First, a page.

Daddy doesn't talk much. He listens patiently. He seems relaxed, interested, so I prattle on about college life until our coffee cups are empty and we're ready to order food.
       It's raining heavily outside. People are moving quickly past the window, heads down, intent on reaching their destinations, but Daddy and I are going nowhere.
       After our meal I take advantage of this rare time on our own.
       "Daddy, what do you know about my natural mother?"
       He takes my question in his stride, looking no more surprised than if I'd asked him what time his coach is leaving. He gazes out of the window as he remembers.
       "Not much more than you already know. She was a fine looking woman. She did ask us not to change your name; she'd already had you Christened Polly Marie."
       I finish my glass of wine and Daddy polishes off his meal with a good quality brandy. We share his umbrella as I take him on a tour of the college grounds, introduce him proudly to some friends.
       Five o'clock already! The afternoon has passed so fast. Back at the coach station I kiss Daddy goodbye.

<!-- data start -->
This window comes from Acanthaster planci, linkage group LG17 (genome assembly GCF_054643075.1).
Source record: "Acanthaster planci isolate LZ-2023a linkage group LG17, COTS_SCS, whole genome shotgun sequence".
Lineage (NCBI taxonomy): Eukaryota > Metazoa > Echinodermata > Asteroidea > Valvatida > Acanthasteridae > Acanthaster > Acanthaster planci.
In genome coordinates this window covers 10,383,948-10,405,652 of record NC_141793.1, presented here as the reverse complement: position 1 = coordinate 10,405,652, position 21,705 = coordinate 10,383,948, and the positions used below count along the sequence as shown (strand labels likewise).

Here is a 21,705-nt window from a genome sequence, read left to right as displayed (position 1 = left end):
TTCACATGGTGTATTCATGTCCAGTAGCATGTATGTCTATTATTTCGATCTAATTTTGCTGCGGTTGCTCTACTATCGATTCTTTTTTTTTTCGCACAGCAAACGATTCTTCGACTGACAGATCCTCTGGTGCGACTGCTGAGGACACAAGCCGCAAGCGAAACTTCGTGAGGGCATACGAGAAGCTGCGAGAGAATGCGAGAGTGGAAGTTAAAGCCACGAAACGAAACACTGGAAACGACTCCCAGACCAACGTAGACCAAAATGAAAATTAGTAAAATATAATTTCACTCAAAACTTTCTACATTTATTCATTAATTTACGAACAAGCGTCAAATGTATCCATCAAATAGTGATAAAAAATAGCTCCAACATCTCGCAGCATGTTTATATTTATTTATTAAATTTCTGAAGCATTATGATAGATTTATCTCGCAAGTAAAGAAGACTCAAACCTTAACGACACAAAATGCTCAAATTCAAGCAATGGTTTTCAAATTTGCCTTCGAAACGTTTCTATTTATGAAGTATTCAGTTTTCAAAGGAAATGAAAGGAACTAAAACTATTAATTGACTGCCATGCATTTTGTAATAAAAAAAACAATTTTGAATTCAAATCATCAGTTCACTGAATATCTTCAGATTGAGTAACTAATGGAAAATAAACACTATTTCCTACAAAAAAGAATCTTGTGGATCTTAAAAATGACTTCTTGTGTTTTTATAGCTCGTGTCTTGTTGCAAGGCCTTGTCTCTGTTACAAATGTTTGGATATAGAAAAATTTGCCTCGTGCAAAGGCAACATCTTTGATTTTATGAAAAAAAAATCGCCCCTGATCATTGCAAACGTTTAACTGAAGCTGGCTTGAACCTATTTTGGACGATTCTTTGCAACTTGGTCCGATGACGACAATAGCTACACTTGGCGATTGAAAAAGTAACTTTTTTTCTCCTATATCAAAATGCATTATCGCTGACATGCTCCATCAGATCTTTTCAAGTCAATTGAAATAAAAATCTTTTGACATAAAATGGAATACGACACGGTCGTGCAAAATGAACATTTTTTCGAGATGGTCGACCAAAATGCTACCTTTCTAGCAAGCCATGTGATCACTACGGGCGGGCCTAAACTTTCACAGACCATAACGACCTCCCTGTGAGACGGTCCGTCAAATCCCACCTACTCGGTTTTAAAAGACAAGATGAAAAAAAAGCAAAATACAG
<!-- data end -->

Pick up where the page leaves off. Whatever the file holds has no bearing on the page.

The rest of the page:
"I've had a lovely day," I tell him. "I love you so much, Daddy."
       "I love you too," he says, looking directly at me. And he means it.

But even as an adult, I never completely gave up hope of pleasing my mother though it was an impossible quest. She continued to make it clear that I was a permanent disappointment to the family and could never match up to their own daughter. Excited to be expecting my third child I rang her with the news:

       "Mummy, I'm pregnant. The results came back today. I wanted you to be one of the first to know."
       No answer.
       I'm trying to reassure myself that it's a bit of a shock, perhaps she didn't think we wanted more children.